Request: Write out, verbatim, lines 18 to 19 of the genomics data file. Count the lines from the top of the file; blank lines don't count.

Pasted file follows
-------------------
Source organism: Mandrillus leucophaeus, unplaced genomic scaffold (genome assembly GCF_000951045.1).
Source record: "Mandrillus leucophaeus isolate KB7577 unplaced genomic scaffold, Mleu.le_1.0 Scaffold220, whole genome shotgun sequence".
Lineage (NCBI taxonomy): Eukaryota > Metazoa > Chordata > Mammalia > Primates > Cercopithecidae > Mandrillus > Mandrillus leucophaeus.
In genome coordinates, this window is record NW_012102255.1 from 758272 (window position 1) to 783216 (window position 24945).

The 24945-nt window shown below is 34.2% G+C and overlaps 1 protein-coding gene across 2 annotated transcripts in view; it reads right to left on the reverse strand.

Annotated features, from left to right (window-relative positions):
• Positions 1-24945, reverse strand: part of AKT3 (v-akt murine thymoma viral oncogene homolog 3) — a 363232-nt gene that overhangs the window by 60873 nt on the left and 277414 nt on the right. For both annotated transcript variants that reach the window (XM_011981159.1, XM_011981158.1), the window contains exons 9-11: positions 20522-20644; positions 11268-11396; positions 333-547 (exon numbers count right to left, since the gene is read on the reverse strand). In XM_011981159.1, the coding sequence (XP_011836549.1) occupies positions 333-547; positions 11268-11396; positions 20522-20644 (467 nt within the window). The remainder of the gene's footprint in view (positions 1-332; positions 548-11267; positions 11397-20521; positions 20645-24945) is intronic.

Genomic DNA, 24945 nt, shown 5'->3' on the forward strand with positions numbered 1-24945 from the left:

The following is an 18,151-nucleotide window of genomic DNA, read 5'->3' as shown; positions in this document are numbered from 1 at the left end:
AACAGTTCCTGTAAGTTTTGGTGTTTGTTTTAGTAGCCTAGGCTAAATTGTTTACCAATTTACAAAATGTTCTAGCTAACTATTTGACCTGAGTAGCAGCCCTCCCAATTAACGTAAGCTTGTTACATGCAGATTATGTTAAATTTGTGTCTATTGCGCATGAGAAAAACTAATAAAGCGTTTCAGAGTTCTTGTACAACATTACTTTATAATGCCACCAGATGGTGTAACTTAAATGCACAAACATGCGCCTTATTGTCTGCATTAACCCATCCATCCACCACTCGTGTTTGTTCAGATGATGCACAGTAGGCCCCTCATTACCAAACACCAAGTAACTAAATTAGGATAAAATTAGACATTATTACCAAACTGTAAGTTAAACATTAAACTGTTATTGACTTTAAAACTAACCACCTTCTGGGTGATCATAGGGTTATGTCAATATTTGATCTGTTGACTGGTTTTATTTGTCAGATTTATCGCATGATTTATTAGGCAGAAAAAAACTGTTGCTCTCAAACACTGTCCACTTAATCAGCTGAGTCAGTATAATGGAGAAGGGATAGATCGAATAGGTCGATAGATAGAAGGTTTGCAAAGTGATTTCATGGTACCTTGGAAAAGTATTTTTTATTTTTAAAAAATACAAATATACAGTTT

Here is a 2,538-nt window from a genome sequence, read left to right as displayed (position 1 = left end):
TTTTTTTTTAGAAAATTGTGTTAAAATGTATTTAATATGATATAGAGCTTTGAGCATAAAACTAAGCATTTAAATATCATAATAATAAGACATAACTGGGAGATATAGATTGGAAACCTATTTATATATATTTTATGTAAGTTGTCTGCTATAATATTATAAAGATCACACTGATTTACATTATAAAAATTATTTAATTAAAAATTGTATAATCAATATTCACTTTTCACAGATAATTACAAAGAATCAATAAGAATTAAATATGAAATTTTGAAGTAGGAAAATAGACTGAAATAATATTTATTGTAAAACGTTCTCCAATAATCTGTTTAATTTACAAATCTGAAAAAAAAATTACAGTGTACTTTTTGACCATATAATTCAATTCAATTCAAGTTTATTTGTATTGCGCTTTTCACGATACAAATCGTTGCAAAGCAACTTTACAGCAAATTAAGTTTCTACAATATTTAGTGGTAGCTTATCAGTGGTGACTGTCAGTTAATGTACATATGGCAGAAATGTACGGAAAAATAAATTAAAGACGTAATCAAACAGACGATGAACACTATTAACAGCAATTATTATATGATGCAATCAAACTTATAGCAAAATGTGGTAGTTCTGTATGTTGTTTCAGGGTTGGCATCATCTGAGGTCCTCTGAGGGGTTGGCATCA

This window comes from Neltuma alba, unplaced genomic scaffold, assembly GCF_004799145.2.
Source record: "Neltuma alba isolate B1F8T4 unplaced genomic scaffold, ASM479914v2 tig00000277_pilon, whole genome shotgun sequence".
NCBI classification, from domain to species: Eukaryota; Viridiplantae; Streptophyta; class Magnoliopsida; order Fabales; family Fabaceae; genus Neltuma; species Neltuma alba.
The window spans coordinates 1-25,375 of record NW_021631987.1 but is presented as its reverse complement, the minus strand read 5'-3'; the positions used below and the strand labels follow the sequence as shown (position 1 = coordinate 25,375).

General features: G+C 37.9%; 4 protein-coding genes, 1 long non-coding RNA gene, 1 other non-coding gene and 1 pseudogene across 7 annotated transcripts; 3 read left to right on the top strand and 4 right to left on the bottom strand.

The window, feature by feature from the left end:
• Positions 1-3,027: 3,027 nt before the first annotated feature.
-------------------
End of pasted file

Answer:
The window, feature by feature from the left end:
• Positions 1-3,027: 3,027 nt before the first annotated feature.